TELLING TIME

START WITH SCIENCE KITS

Science Programs for Children Ages 4 and 5

 

Objectives

  • To introduce children to digital clocks.
  • To introduce children to analog clocks (those with moving hands)
  • To introduce children to the idea of time passing.
  • To introduce children to units of time (second, minute, hour)
  • To introduce children to “telling” time.

Books : (In kit)

  • Telling Time with Big Mama Cat by Dan Harper
  • Telling Time by Jules Older
  • Maisy’s First Clock by Lucy Cousins

Equipment : (In kit)

  • 2 Plastic “Owl” clocks
  • 1 “Grouchy Ladybug” Kit with instructions
    • (includes ladybug finger puppet, 2 practice clocks, 6 yellow plastic game stands for holding clocks, 1 stamp of clock face, 1 plastic egg time)
  • 3 white egg-shaped timers
  • 16 small digital timers
  • 1 large yellow Discovery Digital clock

Bookmarks : (In kit)

  • Paper copies of the bookmark are included in the kit. PDF and JPEG copies are available here.
    • PDF – 4 bookmarks per page. Ready to print in color.
    • JPG – single high quality jpeg image.

Program

  • Objectives
    • To introduce children to digital clocks.
    • To introduce children to analog clocks (those with moving hands)
    • To introduce children to the idea of time passing.
    • To introduce children to units of time (second, minute, hour)
    • To introduce children to “telling” time.
  • Introduction
    • Read TELLING TIME by Jules Older
    • Ask if they know how we tell time.
    • What if we didn’t have clocks, watches, TVs?
      • Talk about the sun getting brighter when it is time to get up, straight up in the sky when it is lunch, going down at bedtime.
      • Some mention of sundials may be made.
      • What about a rainy day with no sun? Using hunger or sleepiness to judge passage of time.
      • Counting such as for “Hide and Seek”.
      • Does time change even if you can’t see a clock? Even if the clock is unplugged or battery out or just stopped?
    • How do we measure time?
      • Second
      • Minute – sixty seconds
      • Hour – sixty minutes or 3600 seconds
      • Use one of the timers to see how accurately they can guess or count a given length of time (1 minute or under or they will get restless)
    • Show the large Discovery Digital clock (or Owl Clock)
      • Explain that the two hands are different sizes, big and little with the big hand for the minutes and the little hand for the hours.
      • Using the hands, explain about the big hand is on the 12 for the hours or “o’clocks”. Show how it moves and we get 12:00, 1:00, 2:00, etc.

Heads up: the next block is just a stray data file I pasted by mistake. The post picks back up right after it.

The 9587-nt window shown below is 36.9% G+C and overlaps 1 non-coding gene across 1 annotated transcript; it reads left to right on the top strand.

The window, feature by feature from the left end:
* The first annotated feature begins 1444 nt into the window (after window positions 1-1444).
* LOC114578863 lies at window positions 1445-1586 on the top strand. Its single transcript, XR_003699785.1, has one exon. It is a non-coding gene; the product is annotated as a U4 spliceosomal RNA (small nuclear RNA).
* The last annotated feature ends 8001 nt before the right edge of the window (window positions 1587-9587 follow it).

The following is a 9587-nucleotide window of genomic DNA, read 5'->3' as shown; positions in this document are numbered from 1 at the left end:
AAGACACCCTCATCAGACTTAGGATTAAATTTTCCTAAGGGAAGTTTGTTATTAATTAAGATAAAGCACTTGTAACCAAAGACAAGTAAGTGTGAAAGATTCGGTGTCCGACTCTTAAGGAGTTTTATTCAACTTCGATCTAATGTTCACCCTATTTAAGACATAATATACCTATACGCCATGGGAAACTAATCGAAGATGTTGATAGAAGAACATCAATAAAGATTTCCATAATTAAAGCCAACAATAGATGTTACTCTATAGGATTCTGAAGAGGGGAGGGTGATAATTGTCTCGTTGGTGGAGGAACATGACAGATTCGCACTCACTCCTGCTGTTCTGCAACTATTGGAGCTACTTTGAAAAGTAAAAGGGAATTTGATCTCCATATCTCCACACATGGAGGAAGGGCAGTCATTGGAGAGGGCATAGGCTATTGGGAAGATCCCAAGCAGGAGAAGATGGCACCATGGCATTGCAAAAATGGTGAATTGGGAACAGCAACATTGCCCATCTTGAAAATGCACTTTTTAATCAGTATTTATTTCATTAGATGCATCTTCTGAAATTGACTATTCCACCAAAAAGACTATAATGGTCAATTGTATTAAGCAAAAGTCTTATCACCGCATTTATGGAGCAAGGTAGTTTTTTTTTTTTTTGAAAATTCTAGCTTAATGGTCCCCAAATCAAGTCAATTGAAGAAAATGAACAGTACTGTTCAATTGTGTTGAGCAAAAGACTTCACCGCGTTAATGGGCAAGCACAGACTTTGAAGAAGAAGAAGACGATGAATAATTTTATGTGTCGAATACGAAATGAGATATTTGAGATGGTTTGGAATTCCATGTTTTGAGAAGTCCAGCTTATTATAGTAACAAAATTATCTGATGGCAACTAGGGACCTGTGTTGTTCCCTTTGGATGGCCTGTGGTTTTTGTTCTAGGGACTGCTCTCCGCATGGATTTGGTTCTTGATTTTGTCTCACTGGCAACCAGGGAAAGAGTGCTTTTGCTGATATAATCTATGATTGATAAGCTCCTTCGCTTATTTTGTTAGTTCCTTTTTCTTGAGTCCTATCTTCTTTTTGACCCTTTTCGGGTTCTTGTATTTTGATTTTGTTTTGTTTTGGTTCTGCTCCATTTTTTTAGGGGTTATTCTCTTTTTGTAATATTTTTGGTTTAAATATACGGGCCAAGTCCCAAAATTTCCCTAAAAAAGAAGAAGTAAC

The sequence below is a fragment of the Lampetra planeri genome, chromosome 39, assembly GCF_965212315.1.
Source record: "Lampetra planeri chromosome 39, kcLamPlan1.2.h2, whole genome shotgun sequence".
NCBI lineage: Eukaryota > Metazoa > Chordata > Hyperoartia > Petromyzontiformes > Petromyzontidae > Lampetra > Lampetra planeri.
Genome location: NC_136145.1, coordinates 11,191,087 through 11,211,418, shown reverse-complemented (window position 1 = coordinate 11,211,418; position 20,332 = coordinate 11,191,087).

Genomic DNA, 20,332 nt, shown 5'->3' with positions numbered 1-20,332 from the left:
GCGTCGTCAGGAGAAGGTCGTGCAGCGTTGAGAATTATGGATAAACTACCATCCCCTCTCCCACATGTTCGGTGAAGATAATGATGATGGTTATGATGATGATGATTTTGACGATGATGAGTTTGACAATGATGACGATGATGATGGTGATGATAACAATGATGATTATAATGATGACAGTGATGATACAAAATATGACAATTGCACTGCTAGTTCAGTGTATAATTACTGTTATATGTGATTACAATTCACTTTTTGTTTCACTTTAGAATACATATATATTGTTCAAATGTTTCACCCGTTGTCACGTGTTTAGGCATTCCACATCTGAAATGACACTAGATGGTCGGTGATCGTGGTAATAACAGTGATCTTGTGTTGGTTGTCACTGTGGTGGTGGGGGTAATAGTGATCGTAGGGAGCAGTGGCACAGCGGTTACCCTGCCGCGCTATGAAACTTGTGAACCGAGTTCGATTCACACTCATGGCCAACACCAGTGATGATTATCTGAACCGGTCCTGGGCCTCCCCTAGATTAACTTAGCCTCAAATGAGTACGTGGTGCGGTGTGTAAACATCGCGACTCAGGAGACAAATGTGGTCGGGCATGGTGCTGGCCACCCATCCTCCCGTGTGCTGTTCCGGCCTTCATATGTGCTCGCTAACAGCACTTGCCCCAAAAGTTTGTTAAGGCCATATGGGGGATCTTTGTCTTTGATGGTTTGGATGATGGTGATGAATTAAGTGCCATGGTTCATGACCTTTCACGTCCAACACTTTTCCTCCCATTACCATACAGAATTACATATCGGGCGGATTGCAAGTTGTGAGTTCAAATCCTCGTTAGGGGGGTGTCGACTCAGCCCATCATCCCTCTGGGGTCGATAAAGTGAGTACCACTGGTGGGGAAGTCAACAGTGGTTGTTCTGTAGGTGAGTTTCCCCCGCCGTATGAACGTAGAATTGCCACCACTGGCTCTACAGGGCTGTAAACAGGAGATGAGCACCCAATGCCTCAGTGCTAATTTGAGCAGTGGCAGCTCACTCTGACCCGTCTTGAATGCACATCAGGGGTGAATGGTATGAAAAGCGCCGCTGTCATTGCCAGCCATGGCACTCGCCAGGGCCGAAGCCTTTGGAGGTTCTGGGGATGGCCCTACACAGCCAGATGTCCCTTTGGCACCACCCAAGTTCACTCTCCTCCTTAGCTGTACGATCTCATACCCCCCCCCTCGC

• Explain how each time the big hand moves to a number 5 minutes have passed. Count by 5s as you move the big hand around the 60 minutes for the hour.
      • Now uncover the digital part at the bottom to show the time digitally.
      • Explain how to read the numbers.
      • Go through the 5 minute counts of the hour again, but this time press his feet each time so they can see the time displayed both ways.
  • Program
    • Hand out an assortment of clocks (yellow ones, white ones from Grouchy Ladybug) Have children in groups or pairs as needed, so they have access to a clock.
    • Give a time (an even hour is easiest) and see if any can set their clock to that time.
    • Have them each set a time on the clock. Then you call out an hour or “o’clock” and have anyone with that time hold up their clock to show the others.
    • Show the different timers and explain how some count up and some count down. Children are probably used to the ones counting down for time out or for waiting for cookies to bake or some other counting.
      • Do an activity for counting up. Set the timer, have them sing a song or whatever and see how long it actually takes.
      • Sit without making a sound, or stand as a statue, or some similar activity. Time how long it actually lasted, then ask them how long they thought it actually was. Talk a bit about the differences (yes, will be different in most cases).
    • Divide the group into teams of two. Give each pair a timer, making one the time keeper. Now have the non-timers do some activity (maybe running to the wall and back, doing some jumping jacks, singing the alphabet, etc.) and have the timer see how long it took the partner to complete the activity. Compare times from different teams. Now switch time keeper and doer and try another activity
    • Now that all the timing devices have been introduced, spread them out and let the children explore.

Evaluation

Please print this evaluation, complete it and return to MVLS in the SWS red envelope.

Topics | About the Kits | Lending Policy

MVLS Board of Trustees Meeting

Thursday, January 19, 2017
9:30 AM
MVLS Service Center

Quick Links

Library Catalog

Support MVLS

Contact Us

Phone: 518-355-2010
Fax: 518-355-0674
Email: mvls@mvls.info
Regular Hours: Monday-Friday, 8:30 AM - 4:30 PM

Subscribe to Blog via Email

Enter your email address to subscribe to this blog and receive notifications of new posts by email.

Join 5 other subscribers

Blog Archive

Blog Categories